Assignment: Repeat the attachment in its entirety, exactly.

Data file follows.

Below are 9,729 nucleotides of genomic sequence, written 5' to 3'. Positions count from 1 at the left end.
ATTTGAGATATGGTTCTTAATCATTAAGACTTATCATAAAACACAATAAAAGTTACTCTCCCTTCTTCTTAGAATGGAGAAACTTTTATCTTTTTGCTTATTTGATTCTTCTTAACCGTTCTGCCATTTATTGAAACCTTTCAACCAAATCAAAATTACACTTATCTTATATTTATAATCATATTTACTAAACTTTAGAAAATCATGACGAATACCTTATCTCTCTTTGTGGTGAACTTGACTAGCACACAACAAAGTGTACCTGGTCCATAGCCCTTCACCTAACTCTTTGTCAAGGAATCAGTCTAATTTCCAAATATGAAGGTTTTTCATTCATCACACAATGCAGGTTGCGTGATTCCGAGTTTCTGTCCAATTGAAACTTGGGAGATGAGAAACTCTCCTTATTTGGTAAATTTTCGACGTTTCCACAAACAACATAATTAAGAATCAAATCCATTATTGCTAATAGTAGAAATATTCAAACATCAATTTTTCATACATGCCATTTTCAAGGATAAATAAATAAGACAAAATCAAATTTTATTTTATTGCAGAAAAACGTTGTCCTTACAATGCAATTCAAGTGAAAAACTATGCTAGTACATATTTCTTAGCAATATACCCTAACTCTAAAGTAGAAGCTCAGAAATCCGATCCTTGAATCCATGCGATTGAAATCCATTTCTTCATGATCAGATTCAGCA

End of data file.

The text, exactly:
Below are 9,729 nucleotides of genomic sequence, written 5' to 3'. Positions count from 1 at the left end.
ATTTGAGATATGGTTCTTAATCATTAAGACTTATCATAAAACACAATAAAAGTTACTCTCCCTTCTTCTTAGAATGGAGAAACTTTTATCTTTTTGCTTATTTGATTCTTCTTAACCGTTCTGCCATTTATTGAAACCTTTCAACCAAATCAAAATTACACTTATCTTATATTTATAATCATATTTACTAAACTTTAGAAAATCATGACGAATACCTTATCTCTCTTTGTGGTGAACTTGACTAGCACACAACAAAGTGTACCTGGTCCATAGCCCTTCACCTAACTCTTTGTCAAGGAATCAGTCTAATTTCCAAATATGAAGGTTTTTCATTCATCACACAATGCAGGTTGCGTGATTCCGAGTTTCTGTCCAATTGAAACTTGGGAGATGAGAAACTCTCCTTATTTGGTAAATTTTCGACGTTTCCACAAACAACATAATTAAGAATCAAATCCATTATTGCTAATAGTAGAAATATTCAAACATCAATTTTTCATACATGCCATTTTCAAGGATAAATAAATAAGACAAAATCAAATTTTATTTTATTGCAGAAAAACGTTGTCCTTACAATGCAATTCAAGTGAAAAACTATGCTAGTACATATTTCTTAGCAATATACCCTAACTCTAAAGTAGAAGCTCAGAAATCCGATCCTTGAATCCATGCGATTGAAATCCATTTCTTCATGATCAGATTCAGCA